Skiing the Super C Couloir in Portillo, Chile
Every time I go to Chile, I make an attempt to ski the world famous Super C Couloir. The Super C is a super easy access, massive couloir located near Portillo Ski Area in the Andes of Chile. It is visible from the International Highway. It’s an aesthetic line and a classic couloir. With lift access you only have to bootpack about 700 meters and you get to ski 1400 meters. What could be better than that?
Opie Jahn, Aaron Diamond, and I left Arpa in the early morning hours of July 25 to head to Portillo. We packed up our gear the night before, woke around 5am, loaded the Toyota Hilux, and headed down the rocky road. We ditched our unreliable vehicle and caught a ride from San Esteban to Portillo. After about 10 minutes in our new ride, Opie realized he forgot his boots. A real bummer, but we were forced to push on. We were down one for the Super C.
Due to some heart pumping driving, we were able to drive on the wrong side of the road passing countless 18-wheelers. Eventually we arrived at Portillo about 830am. In 2006, I worked in the Portillo Ski School and I was quickly surprised to recognize lots of friendly faces. Portillo is an incredible place with jaw dropping views. In my mind, it’s what the Andes should look like (although for this season, I wish they had more snow).
According to many Portillo legends, Super C was bit sketchy right now. Supposedly one eager skier went up, fell on the traverse, and took a 700 meter tumble a few days prior. Many “knowledgeable” guests recommended not going unless we had a rope. We didn’t have a rope and weren’t too worried. You can always turn around at the traverse.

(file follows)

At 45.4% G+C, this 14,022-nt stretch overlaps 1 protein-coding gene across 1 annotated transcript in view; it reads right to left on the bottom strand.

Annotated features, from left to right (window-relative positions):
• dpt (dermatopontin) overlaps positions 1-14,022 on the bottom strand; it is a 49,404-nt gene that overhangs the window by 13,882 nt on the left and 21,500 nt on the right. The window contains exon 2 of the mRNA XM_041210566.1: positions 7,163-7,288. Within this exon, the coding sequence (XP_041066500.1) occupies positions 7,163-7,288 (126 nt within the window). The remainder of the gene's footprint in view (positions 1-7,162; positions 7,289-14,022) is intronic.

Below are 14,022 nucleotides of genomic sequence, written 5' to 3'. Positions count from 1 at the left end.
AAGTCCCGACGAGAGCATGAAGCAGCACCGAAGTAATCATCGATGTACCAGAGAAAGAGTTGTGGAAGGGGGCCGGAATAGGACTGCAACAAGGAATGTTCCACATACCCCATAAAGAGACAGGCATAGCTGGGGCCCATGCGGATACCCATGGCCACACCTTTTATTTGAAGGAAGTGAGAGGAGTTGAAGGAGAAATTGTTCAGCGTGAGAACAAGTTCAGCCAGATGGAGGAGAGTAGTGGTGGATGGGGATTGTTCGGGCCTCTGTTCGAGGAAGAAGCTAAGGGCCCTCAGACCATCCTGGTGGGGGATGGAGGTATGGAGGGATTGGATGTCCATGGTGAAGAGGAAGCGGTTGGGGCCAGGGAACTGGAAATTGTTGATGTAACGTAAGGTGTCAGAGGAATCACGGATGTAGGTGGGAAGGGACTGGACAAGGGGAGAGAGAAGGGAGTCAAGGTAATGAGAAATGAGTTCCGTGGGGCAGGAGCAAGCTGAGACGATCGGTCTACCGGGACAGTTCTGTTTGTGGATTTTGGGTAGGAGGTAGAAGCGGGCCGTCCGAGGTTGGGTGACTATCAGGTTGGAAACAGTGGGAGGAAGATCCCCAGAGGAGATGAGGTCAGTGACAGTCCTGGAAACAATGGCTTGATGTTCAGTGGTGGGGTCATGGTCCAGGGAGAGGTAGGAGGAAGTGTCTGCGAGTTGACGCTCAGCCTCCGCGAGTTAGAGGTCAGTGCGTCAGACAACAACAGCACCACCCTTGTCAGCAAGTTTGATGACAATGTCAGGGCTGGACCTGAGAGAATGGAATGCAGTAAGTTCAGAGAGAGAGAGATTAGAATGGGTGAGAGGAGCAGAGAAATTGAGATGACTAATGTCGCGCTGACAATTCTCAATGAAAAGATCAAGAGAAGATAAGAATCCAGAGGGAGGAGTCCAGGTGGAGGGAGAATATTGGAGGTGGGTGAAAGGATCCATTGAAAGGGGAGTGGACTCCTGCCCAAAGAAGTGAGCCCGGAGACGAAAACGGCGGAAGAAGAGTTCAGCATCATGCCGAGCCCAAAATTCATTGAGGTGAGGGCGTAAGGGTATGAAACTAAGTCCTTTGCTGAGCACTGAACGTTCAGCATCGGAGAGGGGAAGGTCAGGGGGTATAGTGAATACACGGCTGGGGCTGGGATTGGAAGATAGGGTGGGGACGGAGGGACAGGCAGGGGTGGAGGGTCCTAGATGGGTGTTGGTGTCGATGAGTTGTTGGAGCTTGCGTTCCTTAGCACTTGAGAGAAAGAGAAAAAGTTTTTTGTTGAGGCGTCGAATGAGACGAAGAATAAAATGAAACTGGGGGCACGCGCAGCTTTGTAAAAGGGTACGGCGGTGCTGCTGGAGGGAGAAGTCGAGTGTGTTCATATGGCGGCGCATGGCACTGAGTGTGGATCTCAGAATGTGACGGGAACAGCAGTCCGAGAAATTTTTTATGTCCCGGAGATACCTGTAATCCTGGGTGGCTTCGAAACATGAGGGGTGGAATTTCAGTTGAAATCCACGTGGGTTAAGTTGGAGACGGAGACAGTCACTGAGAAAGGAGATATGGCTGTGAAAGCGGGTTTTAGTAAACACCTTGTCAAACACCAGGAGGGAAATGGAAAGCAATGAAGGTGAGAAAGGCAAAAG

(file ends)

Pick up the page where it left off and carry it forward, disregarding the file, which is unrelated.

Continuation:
We did our best to catch first chair. Riding your first chairlift of the season is always exciting. Aaron and I left Opie to enjoy the pleasures of Hotel Portillo. We hit the La Laguna chair that takes you to Roca Jack. Roca Jack is a five-man poma slingshot chair. It’s a thrilling ride up with plenty of rocks to jump over. I think Aaron even got a core shot on the ride. At the top of Roca Jack, we put our skis on our packs and started the boot pack.
The bootpack goes up a steep East Face. In warm conditions or sunny days, rocks consistently tumble down the face. July 25 was cloudy and kept the snow cold and made for a safer hike. The bootpack was sort of in, but there was plenty of breakable crust to negotiate. In the right conditions, it would be easiest to skin up this face. The boot pack is there because most people don’t carry skins to Chile. Strange.
From the top of Roca Jack to the Traverse, it’s approximately 480 meters. When you take a booter-break, you get stunning views looking down on Portillo.
After all the firm warnings, we finally got to the traverse. There is no doubt about it, the traverse is the crux of this line. Countless people have taken a tumble there (or in the actually couloir). I have seen the traverse in bad conditions, but today it was nothing to worry about. There was about 4 feet of downclimb to the snowpacked traverse. Then it was steady cruising.
After the traverse, there is approximately 220 meters more bootpack to the top of the Super C. This section is a bit steeper and more protected. Luckily the blue skies start to peek out a bit during this last section.
The last 20 meters we encountered a steep “jardin de facetas” below the breakable crust. We wallowed on and reached the col.